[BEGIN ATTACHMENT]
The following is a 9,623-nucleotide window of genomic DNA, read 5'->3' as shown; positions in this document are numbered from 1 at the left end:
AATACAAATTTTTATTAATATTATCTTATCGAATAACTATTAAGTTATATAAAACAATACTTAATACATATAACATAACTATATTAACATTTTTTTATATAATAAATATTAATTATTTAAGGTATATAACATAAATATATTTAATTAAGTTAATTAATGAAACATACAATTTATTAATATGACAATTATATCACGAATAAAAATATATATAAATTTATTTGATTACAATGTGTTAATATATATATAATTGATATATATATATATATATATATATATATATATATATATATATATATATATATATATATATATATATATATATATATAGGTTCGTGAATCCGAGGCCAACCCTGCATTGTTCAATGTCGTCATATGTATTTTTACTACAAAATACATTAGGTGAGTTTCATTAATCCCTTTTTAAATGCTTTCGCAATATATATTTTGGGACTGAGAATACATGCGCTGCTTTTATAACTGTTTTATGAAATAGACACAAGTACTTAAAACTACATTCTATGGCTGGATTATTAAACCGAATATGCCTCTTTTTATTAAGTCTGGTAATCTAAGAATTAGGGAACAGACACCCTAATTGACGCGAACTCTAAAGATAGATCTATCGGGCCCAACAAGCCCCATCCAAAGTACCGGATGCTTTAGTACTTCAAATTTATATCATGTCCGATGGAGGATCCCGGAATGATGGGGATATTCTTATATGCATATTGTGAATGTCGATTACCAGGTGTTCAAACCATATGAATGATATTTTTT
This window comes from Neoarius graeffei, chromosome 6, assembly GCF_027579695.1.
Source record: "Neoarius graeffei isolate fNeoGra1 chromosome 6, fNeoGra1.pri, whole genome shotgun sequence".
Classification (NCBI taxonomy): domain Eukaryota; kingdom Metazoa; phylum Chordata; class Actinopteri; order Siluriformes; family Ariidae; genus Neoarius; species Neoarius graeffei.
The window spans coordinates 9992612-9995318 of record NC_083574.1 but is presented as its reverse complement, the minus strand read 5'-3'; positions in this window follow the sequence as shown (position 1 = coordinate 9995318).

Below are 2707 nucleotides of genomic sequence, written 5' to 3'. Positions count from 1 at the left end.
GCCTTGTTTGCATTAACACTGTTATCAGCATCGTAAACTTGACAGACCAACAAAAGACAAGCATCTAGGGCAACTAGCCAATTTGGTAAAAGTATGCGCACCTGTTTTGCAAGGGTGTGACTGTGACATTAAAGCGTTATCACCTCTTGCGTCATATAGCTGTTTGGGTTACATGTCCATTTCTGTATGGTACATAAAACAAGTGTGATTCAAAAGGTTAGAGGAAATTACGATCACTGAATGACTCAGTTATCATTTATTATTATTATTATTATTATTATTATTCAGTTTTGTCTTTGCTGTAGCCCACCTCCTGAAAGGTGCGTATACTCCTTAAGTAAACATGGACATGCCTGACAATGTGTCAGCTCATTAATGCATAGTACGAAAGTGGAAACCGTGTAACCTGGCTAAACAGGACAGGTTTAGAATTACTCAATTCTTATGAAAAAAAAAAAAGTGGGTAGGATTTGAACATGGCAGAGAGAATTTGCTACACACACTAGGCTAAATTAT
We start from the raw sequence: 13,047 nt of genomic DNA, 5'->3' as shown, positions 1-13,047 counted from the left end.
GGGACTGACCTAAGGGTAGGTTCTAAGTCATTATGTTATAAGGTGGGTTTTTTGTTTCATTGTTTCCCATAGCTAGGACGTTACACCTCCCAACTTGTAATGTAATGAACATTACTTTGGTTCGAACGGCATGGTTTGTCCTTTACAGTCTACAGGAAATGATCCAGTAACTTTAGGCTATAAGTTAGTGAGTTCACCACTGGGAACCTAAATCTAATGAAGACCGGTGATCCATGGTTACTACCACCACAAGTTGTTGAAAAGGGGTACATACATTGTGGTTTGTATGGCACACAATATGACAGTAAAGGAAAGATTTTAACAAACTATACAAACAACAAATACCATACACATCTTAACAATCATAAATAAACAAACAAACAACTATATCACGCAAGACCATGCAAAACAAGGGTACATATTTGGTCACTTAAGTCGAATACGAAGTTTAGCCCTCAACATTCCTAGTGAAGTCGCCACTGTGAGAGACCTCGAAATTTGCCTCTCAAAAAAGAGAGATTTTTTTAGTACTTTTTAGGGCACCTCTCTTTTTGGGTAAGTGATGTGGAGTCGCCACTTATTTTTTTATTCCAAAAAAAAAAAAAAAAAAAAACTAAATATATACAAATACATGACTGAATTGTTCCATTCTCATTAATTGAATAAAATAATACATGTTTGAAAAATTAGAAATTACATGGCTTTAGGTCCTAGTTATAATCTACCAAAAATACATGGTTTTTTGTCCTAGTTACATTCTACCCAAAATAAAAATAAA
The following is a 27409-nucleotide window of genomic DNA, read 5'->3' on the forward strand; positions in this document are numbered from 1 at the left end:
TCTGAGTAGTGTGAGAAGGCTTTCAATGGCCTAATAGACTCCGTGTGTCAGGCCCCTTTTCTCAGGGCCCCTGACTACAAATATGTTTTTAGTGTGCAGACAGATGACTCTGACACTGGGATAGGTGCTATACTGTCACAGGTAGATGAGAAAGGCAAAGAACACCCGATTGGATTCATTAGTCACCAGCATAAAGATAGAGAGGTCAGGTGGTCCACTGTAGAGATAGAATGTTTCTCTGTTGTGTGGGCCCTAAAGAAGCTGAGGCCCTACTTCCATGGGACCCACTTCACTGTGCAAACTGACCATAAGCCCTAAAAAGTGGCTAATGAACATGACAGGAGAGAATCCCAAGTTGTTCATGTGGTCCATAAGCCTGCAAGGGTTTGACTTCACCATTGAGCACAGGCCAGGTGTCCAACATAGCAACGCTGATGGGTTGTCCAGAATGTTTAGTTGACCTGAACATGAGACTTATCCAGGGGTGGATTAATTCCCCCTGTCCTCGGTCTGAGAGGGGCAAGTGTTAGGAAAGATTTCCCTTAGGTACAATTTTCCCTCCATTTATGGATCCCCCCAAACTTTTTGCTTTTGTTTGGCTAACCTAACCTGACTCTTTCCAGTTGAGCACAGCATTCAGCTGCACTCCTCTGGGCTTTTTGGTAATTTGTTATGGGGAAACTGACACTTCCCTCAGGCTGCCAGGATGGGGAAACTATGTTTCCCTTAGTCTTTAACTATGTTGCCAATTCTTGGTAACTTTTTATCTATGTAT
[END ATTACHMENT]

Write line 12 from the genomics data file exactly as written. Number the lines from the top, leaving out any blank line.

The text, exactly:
TCTGAGTAGTGTGAGAAGGCTTTCAATGGCCTAATAGACTCCGTGTGTCAGGCCCCTTTTCTCAGGGCCCCTGACTACAAATATGTTTTTAGTGTGCAGACAGATGACTCTGACACTGGGATAGGTGCTATACTGTCACAGGTAGATGAGAAAGGCAAAGAACACCCGATTGGATTCATTAGTCACCAGCATAAAGATAGAGAGGTCAGGTGGTCCACTGTAGAGATAGAATGTTTCTCTGTTGTGTGGGCCCTAAAGAAGCTGAGGCCCTACTTCCATGGGACCCACTTCACTGTGCAAACTGACCATAAGCCCTAAAAAGTGGCTAATGAACATGACAGGAGAGAATCCCAAGTTGTTCATGTGGTCCATAAGCCTGCAAGGGTTTGACTTCACCATTGAGCACAGGCCAGGTGTCCAACATAGCAACGCTGATGGGTTGTCCAGAATGTTTAGTTGACCTGAACATGAGACTTATCCAGGGGTGGATTAATTCCCCCTGTCCTCGGTCTGAGAGGGGCAAGTGTTAGGAAAGATTTCCCTTAGGTACAATTTTCCCTCCATTTATGGATCCCCCCAAACTTTTTGCTTTTGTTTGGCTAACCTAACCTGACTCTTTCCAGTTGAGCACAGCATTCAGCTGCACTCCTCTGGGCTTTTTGGTAATTTGTTATGGGGAAACTGACACTTCCCTCAGGCTGCCAGGATGGGGAAACTATGTTTCCCTTAGTCTTTAACTATGTTGCCAATTCTTGGTAACTTTTTATCTATGTAT